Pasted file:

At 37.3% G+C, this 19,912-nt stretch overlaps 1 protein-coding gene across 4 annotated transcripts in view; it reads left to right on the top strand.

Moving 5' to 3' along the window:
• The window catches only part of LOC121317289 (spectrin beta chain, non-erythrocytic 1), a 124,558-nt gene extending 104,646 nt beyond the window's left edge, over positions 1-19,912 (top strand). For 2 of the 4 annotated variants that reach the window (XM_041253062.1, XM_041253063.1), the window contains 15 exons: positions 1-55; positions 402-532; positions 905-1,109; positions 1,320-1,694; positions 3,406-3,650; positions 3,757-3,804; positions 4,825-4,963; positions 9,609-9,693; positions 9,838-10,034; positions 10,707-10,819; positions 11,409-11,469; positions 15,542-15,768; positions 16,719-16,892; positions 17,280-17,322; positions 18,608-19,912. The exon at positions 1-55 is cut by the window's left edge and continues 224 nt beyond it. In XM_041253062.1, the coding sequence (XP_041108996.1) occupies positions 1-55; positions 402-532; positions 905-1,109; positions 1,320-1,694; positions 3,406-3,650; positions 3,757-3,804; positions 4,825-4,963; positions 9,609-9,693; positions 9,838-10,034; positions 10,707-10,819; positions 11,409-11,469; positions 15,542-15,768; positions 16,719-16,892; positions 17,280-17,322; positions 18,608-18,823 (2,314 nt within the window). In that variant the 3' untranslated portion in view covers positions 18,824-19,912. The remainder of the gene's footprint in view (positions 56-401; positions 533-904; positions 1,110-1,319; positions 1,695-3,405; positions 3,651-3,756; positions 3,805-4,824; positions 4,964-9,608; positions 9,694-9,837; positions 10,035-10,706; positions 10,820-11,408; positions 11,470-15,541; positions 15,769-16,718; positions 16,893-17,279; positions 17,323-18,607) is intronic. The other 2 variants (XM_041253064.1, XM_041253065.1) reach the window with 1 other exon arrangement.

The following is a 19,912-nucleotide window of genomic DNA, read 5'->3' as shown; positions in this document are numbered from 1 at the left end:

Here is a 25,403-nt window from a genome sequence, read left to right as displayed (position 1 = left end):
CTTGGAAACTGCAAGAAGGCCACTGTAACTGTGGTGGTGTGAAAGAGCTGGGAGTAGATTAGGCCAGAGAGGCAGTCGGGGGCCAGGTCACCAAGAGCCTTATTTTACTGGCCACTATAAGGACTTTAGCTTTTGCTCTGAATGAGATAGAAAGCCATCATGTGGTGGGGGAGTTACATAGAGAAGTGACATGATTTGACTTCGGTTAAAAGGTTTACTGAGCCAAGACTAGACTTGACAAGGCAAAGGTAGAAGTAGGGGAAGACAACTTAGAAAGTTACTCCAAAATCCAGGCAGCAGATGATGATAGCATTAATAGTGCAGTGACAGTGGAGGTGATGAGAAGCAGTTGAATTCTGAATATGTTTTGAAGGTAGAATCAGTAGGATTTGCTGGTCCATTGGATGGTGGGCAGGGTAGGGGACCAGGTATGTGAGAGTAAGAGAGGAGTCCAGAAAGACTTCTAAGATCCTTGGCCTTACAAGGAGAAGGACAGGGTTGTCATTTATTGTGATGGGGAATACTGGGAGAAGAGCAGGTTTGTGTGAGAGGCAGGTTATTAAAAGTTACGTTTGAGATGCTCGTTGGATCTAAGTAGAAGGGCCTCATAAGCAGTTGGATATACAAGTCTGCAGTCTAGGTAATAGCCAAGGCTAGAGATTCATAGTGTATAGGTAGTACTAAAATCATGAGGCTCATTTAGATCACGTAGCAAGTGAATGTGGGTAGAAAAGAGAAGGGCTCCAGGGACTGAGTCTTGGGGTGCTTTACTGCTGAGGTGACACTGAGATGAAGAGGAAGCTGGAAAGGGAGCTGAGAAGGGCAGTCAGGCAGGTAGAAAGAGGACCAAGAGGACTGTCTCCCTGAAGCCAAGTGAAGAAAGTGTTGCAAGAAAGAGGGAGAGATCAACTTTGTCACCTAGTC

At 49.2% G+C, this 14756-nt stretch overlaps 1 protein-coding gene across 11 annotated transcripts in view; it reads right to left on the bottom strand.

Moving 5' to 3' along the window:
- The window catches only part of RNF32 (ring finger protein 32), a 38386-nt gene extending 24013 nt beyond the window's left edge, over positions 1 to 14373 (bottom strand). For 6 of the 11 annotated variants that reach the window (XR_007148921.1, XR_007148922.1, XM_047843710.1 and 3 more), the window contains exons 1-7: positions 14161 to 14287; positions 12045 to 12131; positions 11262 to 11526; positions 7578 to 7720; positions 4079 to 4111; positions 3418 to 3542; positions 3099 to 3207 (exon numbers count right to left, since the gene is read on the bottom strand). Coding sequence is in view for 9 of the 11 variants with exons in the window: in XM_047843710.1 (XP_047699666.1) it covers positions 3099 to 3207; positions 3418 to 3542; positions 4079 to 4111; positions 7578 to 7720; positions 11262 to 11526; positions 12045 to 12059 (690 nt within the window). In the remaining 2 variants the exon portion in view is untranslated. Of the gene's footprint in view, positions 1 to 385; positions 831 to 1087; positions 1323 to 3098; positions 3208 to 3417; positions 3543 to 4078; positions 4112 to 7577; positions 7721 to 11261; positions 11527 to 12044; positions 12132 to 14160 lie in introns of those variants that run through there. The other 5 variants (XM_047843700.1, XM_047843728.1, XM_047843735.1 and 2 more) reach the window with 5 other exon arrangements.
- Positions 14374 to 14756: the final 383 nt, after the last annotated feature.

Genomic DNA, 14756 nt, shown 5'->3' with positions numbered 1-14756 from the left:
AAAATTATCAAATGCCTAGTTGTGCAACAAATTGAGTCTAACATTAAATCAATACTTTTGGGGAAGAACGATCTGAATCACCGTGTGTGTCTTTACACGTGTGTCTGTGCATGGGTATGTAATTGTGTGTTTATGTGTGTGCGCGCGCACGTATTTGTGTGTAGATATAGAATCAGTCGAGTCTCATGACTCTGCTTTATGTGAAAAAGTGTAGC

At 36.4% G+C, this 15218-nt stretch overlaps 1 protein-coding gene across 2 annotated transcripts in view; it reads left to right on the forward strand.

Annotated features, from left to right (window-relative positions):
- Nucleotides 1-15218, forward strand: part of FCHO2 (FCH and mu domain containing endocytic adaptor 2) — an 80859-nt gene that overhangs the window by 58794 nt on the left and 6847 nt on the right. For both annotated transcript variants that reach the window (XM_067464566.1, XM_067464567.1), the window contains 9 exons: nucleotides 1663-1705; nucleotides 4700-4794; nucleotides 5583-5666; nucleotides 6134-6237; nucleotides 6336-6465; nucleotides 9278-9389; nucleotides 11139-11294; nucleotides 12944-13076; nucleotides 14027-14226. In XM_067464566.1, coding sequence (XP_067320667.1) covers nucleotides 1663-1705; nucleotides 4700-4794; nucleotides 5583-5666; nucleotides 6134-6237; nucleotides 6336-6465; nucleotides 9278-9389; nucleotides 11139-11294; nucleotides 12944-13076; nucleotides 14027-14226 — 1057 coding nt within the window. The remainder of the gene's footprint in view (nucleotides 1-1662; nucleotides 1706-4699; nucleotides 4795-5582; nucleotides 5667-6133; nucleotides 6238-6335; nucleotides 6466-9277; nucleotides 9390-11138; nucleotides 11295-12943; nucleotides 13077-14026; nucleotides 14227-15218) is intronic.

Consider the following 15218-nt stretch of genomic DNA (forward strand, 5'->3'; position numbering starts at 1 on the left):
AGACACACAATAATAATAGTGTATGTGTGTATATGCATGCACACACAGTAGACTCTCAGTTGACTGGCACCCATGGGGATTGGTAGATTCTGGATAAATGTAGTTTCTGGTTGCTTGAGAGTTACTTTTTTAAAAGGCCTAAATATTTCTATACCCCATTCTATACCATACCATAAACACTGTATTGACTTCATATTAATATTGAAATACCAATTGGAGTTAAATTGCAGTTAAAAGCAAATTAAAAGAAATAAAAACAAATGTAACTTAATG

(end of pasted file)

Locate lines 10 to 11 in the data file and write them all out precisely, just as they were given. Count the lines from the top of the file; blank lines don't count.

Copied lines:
- Positions 14374 to 14756: the final 383 nt, after the last annotated feature.

Genomic DNA, 14756 nt, shown 5'->3' with positions numbered 1-14756 from the left: